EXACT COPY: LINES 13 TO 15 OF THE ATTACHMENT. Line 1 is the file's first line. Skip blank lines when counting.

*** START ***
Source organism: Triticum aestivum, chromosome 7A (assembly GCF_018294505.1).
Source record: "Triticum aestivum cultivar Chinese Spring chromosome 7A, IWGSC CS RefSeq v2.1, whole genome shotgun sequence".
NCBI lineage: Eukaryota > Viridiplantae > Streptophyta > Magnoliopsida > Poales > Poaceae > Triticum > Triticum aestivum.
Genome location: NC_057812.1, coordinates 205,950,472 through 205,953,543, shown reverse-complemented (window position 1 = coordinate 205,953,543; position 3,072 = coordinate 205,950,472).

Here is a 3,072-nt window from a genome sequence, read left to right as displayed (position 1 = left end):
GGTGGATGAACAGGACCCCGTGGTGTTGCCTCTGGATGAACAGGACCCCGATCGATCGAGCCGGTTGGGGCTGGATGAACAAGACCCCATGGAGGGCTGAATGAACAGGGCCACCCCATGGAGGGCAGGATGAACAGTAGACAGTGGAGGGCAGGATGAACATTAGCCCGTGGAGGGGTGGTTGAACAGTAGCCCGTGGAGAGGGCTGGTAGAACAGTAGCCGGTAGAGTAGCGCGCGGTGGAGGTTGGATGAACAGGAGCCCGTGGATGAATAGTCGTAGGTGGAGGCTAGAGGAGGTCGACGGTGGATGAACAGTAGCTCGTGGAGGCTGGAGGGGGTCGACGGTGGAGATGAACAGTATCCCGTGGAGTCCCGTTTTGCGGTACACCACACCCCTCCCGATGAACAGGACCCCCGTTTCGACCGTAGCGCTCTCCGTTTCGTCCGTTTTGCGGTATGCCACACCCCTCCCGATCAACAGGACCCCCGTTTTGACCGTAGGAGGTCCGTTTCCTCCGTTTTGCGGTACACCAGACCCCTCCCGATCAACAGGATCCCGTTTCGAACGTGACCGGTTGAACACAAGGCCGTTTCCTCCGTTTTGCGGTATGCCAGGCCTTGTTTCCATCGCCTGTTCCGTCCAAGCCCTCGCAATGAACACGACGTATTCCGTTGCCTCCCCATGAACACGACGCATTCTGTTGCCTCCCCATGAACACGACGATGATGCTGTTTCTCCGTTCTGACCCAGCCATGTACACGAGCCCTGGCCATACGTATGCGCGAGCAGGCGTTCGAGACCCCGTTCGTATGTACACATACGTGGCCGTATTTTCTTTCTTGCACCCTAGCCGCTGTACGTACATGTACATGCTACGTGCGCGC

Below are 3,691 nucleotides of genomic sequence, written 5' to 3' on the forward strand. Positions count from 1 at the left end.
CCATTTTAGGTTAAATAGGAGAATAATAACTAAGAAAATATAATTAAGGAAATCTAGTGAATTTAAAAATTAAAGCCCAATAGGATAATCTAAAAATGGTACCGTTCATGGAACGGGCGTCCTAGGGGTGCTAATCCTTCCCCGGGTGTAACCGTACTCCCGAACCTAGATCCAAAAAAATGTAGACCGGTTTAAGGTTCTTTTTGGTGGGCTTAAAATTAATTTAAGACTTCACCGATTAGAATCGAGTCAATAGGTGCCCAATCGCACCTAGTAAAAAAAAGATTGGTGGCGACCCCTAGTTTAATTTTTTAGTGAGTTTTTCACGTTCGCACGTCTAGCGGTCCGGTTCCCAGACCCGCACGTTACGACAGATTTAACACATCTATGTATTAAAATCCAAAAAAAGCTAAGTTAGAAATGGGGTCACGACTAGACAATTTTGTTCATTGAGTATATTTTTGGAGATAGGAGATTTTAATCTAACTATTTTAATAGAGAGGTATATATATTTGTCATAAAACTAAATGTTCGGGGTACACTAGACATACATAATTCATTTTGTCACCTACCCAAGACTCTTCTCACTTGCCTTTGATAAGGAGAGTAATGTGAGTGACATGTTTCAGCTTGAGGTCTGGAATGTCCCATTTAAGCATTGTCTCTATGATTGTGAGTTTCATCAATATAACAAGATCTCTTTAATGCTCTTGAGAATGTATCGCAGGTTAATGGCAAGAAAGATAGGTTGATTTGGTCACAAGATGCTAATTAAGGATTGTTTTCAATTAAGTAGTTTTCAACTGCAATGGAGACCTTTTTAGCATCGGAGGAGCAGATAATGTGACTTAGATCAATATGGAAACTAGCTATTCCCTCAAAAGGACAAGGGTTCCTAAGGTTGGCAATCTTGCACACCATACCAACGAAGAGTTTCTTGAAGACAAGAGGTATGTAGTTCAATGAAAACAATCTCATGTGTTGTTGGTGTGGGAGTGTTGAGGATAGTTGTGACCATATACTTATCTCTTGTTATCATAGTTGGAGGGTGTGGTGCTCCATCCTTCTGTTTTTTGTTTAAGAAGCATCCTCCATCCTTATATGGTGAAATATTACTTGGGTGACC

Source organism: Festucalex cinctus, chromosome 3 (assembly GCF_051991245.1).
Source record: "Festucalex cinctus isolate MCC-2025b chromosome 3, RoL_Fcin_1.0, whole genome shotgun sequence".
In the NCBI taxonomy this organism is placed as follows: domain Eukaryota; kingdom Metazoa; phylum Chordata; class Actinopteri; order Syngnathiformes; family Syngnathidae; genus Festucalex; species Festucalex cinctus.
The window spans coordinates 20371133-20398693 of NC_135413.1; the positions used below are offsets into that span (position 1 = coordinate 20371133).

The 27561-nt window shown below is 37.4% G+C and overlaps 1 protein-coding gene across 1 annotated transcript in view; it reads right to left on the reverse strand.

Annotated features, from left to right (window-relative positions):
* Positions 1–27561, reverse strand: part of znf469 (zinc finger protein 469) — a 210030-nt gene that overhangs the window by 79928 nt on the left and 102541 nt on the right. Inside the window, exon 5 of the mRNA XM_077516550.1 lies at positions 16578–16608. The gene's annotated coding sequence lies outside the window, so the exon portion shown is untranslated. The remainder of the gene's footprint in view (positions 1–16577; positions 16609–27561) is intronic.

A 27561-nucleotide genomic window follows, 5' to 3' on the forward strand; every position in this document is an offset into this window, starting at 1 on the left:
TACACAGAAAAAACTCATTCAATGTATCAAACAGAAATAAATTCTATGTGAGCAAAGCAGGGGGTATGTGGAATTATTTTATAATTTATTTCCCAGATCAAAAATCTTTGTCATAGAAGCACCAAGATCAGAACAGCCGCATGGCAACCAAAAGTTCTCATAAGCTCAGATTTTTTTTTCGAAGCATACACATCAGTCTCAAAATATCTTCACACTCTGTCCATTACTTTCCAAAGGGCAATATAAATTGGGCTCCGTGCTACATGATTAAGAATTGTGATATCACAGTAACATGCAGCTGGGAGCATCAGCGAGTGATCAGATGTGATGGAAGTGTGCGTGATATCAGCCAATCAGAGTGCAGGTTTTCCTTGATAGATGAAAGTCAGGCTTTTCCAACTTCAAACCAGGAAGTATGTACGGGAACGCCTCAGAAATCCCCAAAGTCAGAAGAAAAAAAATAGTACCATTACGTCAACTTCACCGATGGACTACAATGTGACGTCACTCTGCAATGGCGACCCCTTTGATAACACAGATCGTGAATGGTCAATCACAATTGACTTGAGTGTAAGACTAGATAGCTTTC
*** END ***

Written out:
The 27561-nt window shown below is 37.4% G+C and overlaps 1 protein-coding gene across 1 annotated transcript in view; it reads right to left on the reverse strand.

Annotated features, from left to right (window-relative positions):
* Positions 1–27561, reverse strand: part of znf469 (zinc finger protein 469) — a 210030-nt gene that overhangs the window by 79928 nt on the left and 102541 nt on the right. Inside the window, exon 5 of the mRNA XM_077516550.1 lies at positions 16578–16608. The gene's annotated coding sequence lies outside the window, so the exon portion shown is untranslated. The remainder of the gene's footprint in view (positions 1–16577; positions 16609–27561) is intronic.